Resolved: The Olympics Really Are About Peace, Love And UnderstandingS

I watch the Olympics, winter and summer, with my bullshit detector turned off. That's to say, I embrace the IOC's evident wish that we, the viewers, see each Olympiad the way they, the organizers, hope we will — as a spirited, amicable competition where the medal-count is far less important than the fellowship that bonds athletes, spectators, yadda yadda.

Of course, none of this means that I sit quietly — nodding, smiling, gazing through mist-rimmed eyes — as the Games unfold. I yell at the TV, root for my fellow Americans (mostly) and revel in the deep, national rivalries that have ripened like so many fat, toxic grapes across the decades. But I really do get a special kick out of those moments that seem to epitomize the "Olympic spirit," like this picture of an obviously delighted American skier, Jean Saubert, getting lovingly sandwiched by gold and silver medalists — and sisters — Christine and Marielle Goitschel at Innsbruck in 1964.

[See more photos of women Winter Olympians right here.]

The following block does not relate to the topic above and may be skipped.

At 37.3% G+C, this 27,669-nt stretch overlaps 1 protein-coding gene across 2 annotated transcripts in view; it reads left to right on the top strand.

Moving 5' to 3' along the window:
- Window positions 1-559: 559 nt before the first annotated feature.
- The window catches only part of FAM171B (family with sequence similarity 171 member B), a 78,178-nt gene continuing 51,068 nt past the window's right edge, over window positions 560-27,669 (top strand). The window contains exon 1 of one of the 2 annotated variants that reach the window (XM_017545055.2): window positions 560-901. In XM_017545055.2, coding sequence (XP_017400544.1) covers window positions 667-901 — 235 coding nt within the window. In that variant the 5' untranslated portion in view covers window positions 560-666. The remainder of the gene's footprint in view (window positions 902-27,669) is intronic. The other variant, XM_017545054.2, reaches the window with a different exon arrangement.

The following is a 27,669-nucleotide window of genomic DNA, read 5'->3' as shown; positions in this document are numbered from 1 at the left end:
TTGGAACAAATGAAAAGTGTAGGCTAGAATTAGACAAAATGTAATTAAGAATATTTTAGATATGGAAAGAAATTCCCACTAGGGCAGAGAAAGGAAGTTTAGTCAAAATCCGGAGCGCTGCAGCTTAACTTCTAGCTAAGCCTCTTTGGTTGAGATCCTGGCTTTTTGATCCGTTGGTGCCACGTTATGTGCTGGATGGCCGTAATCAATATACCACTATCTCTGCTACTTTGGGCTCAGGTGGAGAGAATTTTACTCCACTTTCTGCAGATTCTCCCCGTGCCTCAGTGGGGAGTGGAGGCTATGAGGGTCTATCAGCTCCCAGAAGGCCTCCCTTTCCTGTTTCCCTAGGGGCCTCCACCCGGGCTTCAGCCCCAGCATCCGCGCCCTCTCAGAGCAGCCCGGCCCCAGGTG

I suppose it's possible that, because Olympic athletes are expected to act sportsmanlike — or sportswomanlike, or whatever — they're more likely to actually behave that way. And so what? Humans are often civil toward one another not because they're innately goodhearted, but because they find themselves on-stage in an atmosphere where acting like an unprincipled, win-at-all-costs ass-bowl is simply not an option.

So let the Games begin — and may the only hyper-competitive bad blood we witness come into play on the curling ice, where it belongs.

Ben Cosgrove is the editor of LIFE.com. Picture This is his weekly (and occasionally more frequent) feature for The Stacks.

Photo Credit: Crane—Time & Life Pictures/Getty Images